Black and white images of people behind murals or walls painted with murals.
Some historical photos of murals painted in El Monte. | Courtesy of South El Monte Arts Posse

"One of the things that we noticed in the film reel was that there were young people, like teenagers, painting murals," says Fragoza on a recent video call. "That was the first time that I had ever seen a mural being painted, or signs of murals being painted, in that neighborhood, in the community of South El Monte."

For Fragoza, who grew up in South El Monte, the footage was a revelation. "That was a clue that something had taken place around the arts, where I didn't know that anything had happened around the arts in our city," she says.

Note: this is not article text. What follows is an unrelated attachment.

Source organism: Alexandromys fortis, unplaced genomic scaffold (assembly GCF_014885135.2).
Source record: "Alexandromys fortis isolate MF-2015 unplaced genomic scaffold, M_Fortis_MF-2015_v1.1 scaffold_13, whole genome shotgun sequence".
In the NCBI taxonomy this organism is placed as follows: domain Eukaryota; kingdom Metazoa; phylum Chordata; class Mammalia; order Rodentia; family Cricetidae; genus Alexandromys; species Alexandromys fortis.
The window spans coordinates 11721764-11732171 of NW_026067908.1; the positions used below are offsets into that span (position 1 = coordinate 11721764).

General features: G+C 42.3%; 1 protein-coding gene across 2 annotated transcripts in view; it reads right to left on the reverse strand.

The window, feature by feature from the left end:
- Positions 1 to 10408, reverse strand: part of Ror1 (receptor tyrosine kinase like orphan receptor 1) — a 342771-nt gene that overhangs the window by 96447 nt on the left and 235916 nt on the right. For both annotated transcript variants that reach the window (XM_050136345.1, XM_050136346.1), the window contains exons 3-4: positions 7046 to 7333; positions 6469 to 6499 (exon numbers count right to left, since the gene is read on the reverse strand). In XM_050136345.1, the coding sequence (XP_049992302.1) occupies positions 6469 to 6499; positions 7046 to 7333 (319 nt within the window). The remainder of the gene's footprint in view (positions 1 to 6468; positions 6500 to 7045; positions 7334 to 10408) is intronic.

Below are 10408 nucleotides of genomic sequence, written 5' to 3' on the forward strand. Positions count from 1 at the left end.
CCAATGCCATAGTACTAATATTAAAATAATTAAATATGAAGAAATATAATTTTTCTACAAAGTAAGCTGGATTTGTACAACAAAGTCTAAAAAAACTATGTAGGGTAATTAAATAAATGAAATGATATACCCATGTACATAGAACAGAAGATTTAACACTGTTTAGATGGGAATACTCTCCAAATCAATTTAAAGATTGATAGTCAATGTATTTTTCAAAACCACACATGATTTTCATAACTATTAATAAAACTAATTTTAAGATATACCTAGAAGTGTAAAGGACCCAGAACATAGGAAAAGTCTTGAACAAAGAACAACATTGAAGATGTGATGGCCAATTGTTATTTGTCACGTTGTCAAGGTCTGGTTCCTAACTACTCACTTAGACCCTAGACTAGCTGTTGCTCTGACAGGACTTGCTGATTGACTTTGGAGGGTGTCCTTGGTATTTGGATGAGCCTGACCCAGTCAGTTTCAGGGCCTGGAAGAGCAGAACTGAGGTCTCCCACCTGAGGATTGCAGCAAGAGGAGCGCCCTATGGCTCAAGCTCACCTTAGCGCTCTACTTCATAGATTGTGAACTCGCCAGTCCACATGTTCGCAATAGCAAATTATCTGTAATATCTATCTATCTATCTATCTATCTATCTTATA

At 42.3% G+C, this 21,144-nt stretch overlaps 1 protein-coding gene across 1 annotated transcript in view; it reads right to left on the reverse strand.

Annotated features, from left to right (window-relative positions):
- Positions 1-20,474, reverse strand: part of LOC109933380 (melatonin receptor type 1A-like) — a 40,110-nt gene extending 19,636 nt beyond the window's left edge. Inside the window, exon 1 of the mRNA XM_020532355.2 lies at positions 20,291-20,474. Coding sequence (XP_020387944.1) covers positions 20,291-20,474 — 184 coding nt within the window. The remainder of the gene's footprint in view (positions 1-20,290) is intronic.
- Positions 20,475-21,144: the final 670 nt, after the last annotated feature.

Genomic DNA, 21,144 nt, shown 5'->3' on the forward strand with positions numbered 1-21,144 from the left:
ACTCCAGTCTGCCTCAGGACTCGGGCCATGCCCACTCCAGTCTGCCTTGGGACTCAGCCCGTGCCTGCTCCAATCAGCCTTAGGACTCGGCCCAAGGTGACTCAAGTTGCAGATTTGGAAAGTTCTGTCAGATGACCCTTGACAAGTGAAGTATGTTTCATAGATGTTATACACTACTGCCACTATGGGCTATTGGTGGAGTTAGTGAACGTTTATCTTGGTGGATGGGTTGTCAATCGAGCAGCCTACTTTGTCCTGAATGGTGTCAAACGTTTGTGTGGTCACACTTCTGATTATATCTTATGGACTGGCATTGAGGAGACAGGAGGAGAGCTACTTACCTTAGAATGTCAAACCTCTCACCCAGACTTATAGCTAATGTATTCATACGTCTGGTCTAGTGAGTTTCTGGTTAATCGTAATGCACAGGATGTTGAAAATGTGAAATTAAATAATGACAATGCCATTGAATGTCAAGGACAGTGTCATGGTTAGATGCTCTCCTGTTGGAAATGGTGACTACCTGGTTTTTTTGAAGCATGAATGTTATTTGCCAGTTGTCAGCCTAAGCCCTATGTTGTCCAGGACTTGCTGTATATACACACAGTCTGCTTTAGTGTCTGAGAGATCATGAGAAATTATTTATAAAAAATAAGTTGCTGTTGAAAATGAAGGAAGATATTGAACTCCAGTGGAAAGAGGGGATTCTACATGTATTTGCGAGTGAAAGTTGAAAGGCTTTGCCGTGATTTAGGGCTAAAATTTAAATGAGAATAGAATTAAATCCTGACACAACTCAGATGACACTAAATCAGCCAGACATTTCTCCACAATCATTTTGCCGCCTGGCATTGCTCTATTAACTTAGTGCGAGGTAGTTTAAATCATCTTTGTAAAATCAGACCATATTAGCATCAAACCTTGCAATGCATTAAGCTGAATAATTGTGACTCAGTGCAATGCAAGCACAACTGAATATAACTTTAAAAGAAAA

Over the next few years, Fragoza pieced together the story, which she would write about in SEMAP's essay collection, "East of East: The Making of Greater El Monte." She met Ron Reeder, now a professor at Rio Hondo College, who participated in a similar program in the 1970s organized by the city of El Monte, where he worked with at-risk youth to paint murals. "That was seen as quite a success," Fragoza explains. With grant money, El Monte was then able to expand its arts programming and brought in established artists like Harry Gamboa and Gronk for projects around the city.

A mural painted on the side of a wall shows crucifix bordered by a coiled snake and a skeleton with an Native American crying on the left side.
An "América Tropical" mural in El Monte. | Courtesy of South El Monte Arts Posse